May 1, 2002: L. Britt Snider, ex-CIA official and the head of the joint congressional investigation into 9/11, resigns. Apparently there were many conflicts between Snider and his own staff, as well as with Congress. It is later revealed the final straw occurred when Snider tried to hire a CIA employee who had failed an agency polygraph test as an inquiry staffer. The hearings were expected to start in late May, but the resignation is one reason why the first public hearings are delayed until September (see September 18, 2002). [Los Angeles Times, 5/2/02, Los Angeles Times, 10/19/02] Snider is replaced by Eleanor Hill. She is widely credited for turning around an inquiry "hampered by infighting, politics, leaks and dueling agendas" after being hired in June. [Miami Herald, 7/14/02, Washington Post, 9/25/02]

May 23, 2002: President Bush says he is opposed to establishing a special, independent commission to probe how the government dealt with terror warnings before 9/11. [CBS, 5/23/02] He later changes his stance in the face of overwhelming support for the idea (see September 20, 2002), and then sabotages an agreement that Congress had reached to establish the commission (see October 10, 2002).

June 22, 2002: Internal FBI documents show that Thomas Kelley, in charge of matters relating to the FBI in the joint congressional intelligence 9/11 inquiry, blocked an inquiry into the FBI's role in Waco. For instance, an internal FBI memo from December 2000 states that Kelley "continued to thwart and obstruct" the Waco investigation to the point that a special counsel was forced to send a team to search FBI headquarters for documents Kelley refused to turn over. [Washington Post, 6/22/02] This follows the resignation of the inquiry head a month previously (see May 1, 2002).

September 5, 2002 (B): Richard Shelby of Alabama, the ranking Republican on the Senate Intelligence Committee, expresses doubts that the committee's investigation into 9/11 will be able to accomplish anything, and he supports an independent investigation. "Time is not on our side," he says, since the investigation has a built-in deadline at the end of 2002. "You know, we were told that there would be cooperation in this investigation, and I question that. I think that most of the information that our staff has been able to get that is real meaningful has had to be extracted piece by piece." He adds that there is explosive information that has not been publicly released. "I think there are some more bombs out there ... I know that." [New York Times, 9/10/02]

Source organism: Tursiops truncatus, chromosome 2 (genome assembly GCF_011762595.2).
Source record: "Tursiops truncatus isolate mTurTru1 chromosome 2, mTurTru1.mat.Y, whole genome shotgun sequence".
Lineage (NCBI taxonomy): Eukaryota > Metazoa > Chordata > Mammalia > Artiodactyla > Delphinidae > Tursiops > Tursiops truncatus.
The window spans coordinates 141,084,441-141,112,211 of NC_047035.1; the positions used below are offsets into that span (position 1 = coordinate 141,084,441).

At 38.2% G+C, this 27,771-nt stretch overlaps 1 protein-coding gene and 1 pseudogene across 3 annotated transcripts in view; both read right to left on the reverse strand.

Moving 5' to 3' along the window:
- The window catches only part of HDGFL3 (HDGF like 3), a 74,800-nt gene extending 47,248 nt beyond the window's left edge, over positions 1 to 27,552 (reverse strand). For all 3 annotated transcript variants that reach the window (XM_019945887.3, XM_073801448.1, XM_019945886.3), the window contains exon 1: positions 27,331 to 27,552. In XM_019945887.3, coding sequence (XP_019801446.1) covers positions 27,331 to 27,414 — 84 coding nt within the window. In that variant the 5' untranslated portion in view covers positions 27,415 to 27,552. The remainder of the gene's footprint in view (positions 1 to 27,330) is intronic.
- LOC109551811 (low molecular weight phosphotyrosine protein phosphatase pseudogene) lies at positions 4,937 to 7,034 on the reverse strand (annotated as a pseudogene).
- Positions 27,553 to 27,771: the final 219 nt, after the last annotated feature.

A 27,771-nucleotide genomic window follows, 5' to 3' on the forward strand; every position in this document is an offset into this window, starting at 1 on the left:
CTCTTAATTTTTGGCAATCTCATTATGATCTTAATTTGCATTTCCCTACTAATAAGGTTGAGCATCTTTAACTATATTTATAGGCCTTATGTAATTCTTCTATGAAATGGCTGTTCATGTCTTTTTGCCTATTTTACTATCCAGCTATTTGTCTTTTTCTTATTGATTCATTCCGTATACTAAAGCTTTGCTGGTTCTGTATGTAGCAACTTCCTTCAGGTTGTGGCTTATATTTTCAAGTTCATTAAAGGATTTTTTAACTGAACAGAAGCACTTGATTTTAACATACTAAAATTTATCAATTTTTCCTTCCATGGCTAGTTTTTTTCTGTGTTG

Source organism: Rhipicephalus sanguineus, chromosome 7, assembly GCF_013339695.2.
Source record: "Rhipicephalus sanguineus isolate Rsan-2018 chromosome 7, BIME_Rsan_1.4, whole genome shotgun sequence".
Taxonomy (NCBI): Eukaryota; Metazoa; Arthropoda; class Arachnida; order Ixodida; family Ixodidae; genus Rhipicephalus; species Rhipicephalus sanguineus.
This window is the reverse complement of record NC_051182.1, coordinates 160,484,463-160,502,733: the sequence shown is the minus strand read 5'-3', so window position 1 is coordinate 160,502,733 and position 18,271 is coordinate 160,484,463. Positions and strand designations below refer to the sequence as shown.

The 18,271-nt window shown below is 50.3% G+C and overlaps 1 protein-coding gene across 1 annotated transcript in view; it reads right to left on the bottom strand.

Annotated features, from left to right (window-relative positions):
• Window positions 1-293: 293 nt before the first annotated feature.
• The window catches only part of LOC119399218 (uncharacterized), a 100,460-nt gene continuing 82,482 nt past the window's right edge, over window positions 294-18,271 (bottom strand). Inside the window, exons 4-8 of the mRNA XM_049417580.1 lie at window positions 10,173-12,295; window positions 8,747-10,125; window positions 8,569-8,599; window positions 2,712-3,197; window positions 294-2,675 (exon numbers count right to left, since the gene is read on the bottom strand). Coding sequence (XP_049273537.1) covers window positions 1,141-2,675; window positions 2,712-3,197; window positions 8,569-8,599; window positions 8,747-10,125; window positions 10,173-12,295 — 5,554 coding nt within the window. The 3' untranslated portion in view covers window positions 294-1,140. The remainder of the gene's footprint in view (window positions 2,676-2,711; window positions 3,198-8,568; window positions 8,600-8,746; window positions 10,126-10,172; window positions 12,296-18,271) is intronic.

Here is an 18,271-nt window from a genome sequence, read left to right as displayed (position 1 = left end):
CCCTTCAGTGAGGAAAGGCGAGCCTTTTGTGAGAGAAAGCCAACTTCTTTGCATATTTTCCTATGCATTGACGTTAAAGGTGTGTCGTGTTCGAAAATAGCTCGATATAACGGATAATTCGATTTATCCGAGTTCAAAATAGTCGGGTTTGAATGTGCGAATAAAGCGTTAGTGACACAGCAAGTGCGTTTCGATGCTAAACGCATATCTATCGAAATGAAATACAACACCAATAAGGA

September 20, 2002: In the wake of damaging Congressional 9/11 inquiry revelations, President Bush reverses course (see May 23,2002) and backs efforts by many lawmakers to form an independent commission to conduct a broader investigation than the current Congressional inquiry. Newsweek reports that Bush had virtually no choice. "There was a freight train coming down the tracks," says one White House official. [Newsweek, 9/22/02] But as one of the 9/11 victim's relatives says, "It's carefully crafted to make it look like a general endorsement but it actually says that the commission would look at everything except the intelligence failures." [CBS, 9/20/02] Rather than look into such failures, Bush wants the commission to focus on areas like border security, visa issues and the "role of Congress" in overseeing intelligence agencies. The White House also refuses to turn over documents showing what Bush knew before 9/11. [Newsweek, 9/22/02] Perhaps Bush's true stance on the inquiry can be seen by calls Vice President made to try and stop it earlier in the year (see January 24, 2002).

October 10, 2002: A tentative congressional deal to create an independent commission to investigate the 9/11 terrorist attacks falls apart hours after the White House objected to the plan (it appears Vice President Cheney called Republican leaders and told them to renege on the agreement [New York Times, 11/2/02]). Bush had pledged to support such a commission a few weeks earlier (see September 20, 2002), but doubters who questioned his sincerity appear to have been proved correct. Hours after top Republican leaders announced at a press conference that an agreement had been reached, House Republican leaders said they wouldn't bring the legislation to the full House for a vote unless the commission proposal was changed. There are worries that if the White House can delay the legislation for a few more days until Congress adjourns, it could stop the creation of a commission for months, if not permanently. [Washington Post, 10/11/02, New York Times, 10/11/02]

October 15, 2002: About 10 relatives of the 9/11 victims meet with lawmakers and two Bush administration officials in an unsuccessful attempt to break a deadlock over the establishment of an independent 9/11 commission. The Bush administration says it supports such a commission, but wants its allies to have more control over leadership and subpoena powers (see September 20, 2002 and October 10, 2002). [AP, 10/16/02] No agreement is reached before the 107th Congress ends a few days later.

November 1, 2002 (B): It is reported that the Congressional 9/11 inquiry is racing to complete its final report so Congress can vote on it before it adjourns on January 3, 2003. If the deadline is not met, the composition of Senators and Representatives in the inquiry is likely to drastically change as a new Congress is seated in February. Some of the most critical members, such as Senator Richard Shelby (R), will be replaced (because of term limit restrictions) by new members that have been very supportive of US intelligence agencies. These new members could significantly change the report's contents if the deadline is not met. [AP, 11/1/02]